Even though unemployment rates have begun to decrease, finding a job in the professional world is still a long, difficult process. While the journey can be dismal at times, there are shifts in today’s job searching methods that may be the light at the end of the tunnel for the unemployed. For one, social media’s revolutionary effect on online interaction has made companies reevaluate how they’re recruiting employees. In fact, through a poll conducted by TweetMyJobs.com, it is reported that 29% of job seekers today are using social media as their main job searching tool and that 45% of companies plan on investing more money into social recruiting for 2012. With all of the social media available out there today, though, where should job seekers begin?
The most obvious first choice is LinkedIn, a network built to connect professionals throughout the world. LinkedIn’s “Jobs” tab allows members to create job searches much like a job board but by also including people in your network that currently work with the companies, which allows job seekers to take one step further. Members can search companies they’re interested in, find employees of those companies–like the hiring manager–,and contact those people directly, possibly giving them a leg up on the competition who is merely emailing in a resume with no sincere connection. LinkedIn also has a “Groups” tab. By joining relevant groups, members can take part in discussions and polls that might gain them positive recognition. Members can also choose to receive regular emails from these groups, which usually include job postings by other members.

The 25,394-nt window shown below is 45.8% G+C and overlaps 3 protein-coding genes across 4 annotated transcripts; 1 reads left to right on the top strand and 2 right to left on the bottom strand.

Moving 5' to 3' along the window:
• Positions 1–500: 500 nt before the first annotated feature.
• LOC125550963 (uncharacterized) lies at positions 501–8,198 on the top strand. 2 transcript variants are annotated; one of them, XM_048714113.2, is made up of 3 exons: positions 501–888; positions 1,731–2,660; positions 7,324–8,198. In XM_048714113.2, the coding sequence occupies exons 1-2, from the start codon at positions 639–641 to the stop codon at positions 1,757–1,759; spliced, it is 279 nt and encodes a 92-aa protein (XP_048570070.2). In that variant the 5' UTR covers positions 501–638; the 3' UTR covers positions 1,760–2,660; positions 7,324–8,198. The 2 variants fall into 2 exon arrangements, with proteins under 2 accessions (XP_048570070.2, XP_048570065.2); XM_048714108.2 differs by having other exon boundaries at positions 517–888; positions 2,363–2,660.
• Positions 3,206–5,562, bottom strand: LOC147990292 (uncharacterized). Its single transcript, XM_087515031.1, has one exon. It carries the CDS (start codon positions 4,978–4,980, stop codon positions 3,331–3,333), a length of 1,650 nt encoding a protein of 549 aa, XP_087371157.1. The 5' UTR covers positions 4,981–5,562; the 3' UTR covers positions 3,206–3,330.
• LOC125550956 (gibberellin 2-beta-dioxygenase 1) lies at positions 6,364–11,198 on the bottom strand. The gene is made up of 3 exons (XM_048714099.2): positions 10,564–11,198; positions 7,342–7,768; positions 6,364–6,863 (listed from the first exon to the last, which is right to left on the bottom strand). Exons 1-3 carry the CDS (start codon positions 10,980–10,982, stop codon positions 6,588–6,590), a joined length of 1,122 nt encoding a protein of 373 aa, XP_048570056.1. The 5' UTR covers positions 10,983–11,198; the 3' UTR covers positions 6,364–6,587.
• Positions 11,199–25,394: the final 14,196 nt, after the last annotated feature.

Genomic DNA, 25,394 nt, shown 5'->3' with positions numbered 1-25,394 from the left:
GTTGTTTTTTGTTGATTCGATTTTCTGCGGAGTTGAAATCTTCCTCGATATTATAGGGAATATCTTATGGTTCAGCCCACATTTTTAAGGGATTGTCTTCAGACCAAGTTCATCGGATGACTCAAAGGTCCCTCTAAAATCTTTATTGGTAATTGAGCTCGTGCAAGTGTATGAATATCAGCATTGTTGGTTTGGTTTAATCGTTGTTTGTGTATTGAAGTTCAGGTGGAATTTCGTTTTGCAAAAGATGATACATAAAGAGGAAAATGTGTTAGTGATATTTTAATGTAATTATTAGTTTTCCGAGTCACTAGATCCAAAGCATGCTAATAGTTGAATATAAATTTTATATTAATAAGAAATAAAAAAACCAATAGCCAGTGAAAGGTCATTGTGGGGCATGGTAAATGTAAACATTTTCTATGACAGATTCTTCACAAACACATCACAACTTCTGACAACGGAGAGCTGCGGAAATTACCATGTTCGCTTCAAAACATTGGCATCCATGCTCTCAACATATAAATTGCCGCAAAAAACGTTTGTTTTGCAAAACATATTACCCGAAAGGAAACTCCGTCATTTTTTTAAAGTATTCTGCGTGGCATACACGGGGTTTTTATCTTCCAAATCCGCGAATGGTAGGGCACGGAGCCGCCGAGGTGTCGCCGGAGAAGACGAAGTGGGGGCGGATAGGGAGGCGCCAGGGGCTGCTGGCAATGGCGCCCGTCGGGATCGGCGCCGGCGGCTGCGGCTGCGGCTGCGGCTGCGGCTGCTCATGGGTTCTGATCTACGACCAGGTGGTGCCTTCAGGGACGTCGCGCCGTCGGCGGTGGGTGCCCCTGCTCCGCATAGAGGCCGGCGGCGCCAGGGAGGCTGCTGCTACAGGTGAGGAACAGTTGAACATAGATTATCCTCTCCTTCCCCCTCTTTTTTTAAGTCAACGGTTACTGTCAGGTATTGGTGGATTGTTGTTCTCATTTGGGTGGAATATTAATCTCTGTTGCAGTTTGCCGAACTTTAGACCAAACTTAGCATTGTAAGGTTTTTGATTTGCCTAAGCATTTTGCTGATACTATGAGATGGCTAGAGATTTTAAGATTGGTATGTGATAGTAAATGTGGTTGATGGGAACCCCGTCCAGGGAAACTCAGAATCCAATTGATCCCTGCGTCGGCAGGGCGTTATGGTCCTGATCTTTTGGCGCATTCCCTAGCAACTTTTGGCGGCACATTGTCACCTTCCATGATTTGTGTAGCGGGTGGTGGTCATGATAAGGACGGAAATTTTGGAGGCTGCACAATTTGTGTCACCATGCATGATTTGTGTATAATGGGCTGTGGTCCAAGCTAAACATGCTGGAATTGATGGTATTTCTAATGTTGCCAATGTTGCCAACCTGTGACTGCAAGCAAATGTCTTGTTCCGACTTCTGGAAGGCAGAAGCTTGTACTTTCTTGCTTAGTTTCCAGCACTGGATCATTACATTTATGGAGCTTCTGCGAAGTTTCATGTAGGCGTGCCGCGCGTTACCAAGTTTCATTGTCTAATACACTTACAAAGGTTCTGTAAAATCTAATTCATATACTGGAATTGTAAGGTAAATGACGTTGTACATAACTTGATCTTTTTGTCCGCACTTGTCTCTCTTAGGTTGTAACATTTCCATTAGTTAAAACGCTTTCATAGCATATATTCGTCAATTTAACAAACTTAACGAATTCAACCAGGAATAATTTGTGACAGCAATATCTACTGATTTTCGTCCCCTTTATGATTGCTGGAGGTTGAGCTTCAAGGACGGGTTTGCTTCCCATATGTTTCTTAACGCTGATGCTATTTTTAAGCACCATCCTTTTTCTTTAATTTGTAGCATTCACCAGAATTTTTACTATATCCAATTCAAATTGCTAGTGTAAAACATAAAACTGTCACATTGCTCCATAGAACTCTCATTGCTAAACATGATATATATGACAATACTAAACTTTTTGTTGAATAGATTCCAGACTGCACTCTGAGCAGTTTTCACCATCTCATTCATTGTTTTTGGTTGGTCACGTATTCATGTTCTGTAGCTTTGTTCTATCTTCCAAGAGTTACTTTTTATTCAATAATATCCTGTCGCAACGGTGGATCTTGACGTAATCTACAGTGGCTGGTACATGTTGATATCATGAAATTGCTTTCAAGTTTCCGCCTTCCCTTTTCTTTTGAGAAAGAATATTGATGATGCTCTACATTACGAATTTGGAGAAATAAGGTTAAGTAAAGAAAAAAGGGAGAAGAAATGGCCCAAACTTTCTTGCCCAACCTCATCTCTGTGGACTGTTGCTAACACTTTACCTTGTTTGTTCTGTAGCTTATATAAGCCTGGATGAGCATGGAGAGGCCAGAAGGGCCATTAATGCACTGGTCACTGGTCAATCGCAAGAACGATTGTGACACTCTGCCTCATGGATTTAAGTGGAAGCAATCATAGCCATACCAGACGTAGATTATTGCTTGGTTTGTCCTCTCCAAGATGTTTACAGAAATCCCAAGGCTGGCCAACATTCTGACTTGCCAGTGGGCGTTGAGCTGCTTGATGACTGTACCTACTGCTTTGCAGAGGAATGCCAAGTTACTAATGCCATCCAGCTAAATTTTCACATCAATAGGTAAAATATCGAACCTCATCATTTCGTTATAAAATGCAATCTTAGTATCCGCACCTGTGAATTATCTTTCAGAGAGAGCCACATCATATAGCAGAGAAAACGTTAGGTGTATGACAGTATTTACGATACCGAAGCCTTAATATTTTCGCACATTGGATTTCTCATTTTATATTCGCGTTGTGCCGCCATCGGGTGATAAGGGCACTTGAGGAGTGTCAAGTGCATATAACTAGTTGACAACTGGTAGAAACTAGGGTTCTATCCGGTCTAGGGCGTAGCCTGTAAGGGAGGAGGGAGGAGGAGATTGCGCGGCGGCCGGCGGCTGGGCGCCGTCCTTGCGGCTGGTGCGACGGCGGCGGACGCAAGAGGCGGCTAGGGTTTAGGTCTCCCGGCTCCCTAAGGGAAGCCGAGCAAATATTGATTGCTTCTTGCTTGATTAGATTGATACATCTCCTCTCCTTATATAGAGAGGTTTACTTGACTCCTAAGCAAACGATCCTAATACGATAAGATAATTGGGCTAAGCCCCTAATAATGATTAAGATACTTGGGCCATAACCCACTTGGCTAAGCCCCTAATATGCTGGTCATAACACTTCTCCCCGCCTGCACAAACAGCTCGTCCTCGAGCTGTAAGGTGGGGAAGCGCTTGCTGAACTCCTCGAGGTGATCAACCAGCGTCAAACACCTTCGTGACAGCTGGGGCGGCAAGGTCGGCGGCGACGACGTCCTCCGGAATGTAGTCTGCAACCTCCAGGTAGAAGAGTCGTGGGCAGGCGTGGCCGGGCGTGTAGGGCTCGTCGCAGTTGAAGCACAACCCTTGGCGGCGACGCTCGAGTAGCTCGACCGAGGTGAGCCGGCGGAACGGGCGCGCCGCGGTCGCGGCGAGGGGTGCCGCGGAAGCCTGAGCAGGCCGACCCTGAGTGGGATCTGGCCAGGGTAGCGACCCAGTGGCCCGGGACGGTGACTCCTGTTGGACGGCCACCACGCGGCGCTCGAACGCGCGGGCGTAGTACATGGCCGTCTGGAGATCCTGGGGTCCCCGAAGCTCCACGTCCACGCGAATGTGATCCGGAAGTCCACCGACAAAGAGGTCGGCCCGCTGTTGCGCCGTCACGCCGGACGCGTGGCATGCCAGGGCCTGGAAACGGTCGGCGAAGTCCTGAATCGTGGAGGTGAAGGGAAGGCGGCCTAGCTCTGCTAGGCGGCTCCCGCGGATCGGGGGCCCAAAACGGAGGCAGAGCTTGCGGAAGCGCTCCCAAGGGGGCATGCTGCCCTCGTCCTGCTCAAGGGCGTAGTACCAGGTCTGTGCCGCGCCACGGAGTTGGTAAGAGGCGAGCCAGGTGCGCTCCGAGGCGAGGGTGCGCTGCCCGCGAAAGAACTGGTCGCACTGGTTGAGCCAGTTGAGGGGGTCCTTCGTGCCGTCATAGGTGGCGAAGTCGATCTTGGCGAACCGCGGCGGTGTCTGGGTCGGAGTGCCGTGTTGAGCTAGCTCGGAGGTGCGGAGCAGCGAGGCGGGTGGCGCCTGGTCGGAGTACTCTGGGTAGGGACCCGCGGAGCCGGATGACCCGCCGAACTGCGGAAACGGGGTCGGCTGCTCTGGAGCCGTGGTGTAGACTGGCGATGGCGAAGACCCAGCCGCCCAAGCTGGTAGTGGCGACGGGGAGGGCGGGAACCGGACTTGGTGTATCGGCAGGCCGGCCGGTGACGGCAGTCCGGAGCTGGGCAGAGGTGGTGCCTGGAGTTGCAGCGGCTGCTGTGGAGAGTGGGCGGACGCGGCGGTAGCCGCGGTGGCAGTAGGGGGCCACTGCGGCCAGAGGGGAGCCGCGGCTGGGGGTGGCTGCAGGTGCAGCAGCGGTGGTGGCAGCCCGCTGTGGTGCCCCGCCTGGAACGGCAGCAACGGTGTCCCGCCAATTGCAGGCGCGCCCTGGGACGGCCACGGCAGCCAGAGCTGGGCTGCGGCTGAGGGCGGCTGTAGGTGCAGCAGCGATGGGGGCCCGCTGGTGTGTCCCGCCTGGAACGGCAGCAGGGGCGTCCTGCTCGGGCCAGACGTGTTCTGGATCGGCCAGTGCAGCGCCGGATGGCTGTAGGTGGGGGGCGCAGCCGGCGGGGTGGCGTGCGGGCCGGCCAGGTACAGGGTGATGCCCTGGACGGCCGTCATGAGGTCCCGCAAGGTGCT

Facebook has added some applications similar to LinkedIn that provide many of the same benefits. BranchOut and BeKnown are the two most prevalent right now. Job seekers should also navigate to companies’ pages where job listings might also be found. If not, interacting with companies you’re interested in can bode well for your professional image.